shasta 6The featured patient for Oncology is Shasta, an Australian Shepherd who is almost 12 years old. Shasta first came to see the VRCC Oncology department in January of 2012 for a confirmed diagnosis of anal sac gland adenocarinoma. After the initial consultation, Shasta’s family decided to pursue surgical removal of the tumor. The results came back showing clear surgical margins, and follow-up chemotherapy was recommended for microscopic disease. Shasta started her chemotherapy regimen of IV carboplatin treatment at the end of January, and finished up in late March. Aside from some mild side effects from the chemotherapy, she tolerated her treatment quite well. After finishing the IV chemotherapy, Shasta started on oral metronomic therapy to help delay any disease recurrence.

Shasta had been doing very well, when unfortunately, recurrence in her sub-lumbar lymph nodes was noted in August 2013. Radiation with Dr. Gustafson was the next step to treat this enlarged lymph nodes. Shasta went through a full course radiation regimen of 18 treatments. She did great with this treatment as well, then started on her 2nd round of IV carboplatin treatment that finished at the end of the year.

At Shasta’s next reevaluation appointment in February 2014, she was confirmed to be in complete remission. Her family is very dedicated to her and opted to start on oral Palladia for it’s anti-angiogenesis effects. Shasta has been on Palladia ever since then, and doing great! Her metastatic anal sac adenocarinoma is still in remission and we are ecstatic for her. Shasta’s family shares their story:

“One Day at a Time

We cherish each and every day and fill it with love. Dogs need this love, as dogs have feelings too.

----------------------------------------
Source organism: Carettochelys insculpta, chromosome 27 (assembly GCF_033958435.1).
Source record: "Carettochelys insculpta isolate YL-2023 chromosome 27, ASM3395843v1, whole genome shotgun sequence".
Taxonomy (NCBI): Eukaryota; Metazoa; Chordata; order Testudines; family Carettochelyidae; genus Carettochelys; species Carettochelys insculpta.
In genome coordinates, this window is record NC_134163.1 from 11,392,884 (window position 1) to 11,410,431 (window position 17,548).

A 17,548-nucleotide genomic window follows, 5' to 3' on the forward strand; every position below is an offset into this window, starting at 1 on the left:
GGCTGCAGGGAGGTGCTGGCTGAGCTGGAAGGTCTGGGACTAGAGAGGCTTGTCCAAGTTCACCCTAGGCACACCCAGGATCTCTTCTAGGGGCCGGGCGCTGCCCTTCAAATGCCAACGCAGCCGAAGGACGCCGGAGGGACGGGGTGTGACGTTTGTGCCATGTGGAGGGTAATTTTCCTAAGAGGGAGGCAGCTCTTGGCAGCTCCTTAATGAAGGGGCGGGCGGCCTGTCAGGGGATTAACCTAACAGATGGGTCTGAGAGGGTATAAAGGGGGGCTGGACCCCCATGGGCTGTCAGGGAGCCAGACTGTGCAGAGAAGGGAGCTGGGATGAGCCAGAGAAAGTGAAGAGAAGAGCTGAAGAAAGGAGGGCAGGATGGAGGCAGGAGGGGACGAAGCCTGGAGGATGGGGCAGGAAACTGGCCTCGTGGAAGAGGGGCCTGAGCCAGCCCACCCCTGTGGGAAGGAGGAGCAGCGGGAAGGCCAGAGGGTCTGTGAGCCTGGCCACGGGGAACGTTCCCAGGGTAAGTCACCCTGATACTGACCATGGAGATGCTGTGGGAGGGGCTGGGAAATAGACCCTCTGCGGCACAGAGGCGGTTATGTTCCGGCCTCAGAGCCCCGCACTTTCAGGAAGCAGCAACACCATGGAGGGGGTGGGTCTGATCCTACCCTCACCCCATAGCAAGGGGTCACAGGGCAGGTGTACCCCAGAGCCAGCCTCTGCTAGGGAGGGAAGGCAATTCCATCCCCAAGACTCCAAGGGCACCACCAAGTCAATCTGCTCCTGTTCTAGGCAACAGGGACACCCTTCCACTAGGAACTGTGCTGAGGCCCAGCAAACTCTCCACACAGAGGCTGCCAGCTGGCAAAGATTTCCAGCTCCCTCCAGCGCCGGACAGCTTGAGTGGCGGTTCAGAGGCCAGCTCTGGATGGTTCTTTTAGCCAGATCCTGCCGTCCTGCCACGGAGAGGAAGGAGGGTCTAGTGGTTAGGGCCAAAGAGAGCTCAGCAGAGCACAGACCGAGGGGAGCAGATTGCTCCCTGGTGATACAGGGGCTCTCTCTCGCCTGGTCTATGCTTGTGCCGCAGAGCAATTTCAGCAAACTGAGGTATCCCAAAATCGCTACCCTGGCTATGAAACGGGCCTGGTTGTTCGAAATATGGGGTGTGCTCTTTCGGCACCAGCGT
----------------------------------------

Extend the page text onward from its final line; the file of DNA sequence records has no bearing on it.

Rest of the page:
Shasta loves and cares about everyone! She has a very happy personality,  loves life and playing with her siblings. Shasta gets as much love as any human child would get, but actually more. I took on that responsibility to take care and love my dog to the best of my capabilities for the rest of her life no matter what the circumstances.

Shasta went in for a yearly exam and during a rectal exam, it was found. A tumor of her left anal sac. “What?” I thought….Life changed for the both of us.

This news was given to us January 8, 2012. We researched and found that 5 months to (at the most) 2 ½ years of survival is average for this type of tumor. We will be coming up on 4 years now. How did we do it?

It wasn’t easy, as nothing about cancer is. We got through it because of the most knowledgeable, caring, loving Oncologist, Dr. Elmslie. Of course Shasta’s family vet was also a huge part of her surviving today as well. We started the process…..surgically had it removed, started chemo drugs. We diligently had regular checkups so as to catch anything that may recur early. A swollen lymph node occurred. Removal and radiation.   Radiation was done by the wonderful Dr. Gustafson. It was a delicate and sensitive process. Shasta did well. Dr. Elmslie made changes to her chemo and stayed right on top of everything.

I am a detailed person where everything had to be just right for my dog. Yes, my dog is spoiled. Yes, it is a financial obligation. I will gladly go without a night out, or trip to wherever, as this was the best place to put my money.

Shasta gives me more than I can ever give her.

Their [dog’s] emotional well being is so important in surviving cancer just as anything else.

We are so proud to be one of Dr. Elmslie’s surviving cancer patients. Thank you Dr. Elmslie and your wonderful Technicians!

Each day is cherished, not because we don’t know when she will be taken from us, but because of what she gives us in return. Happy, full of love, one day at a time.”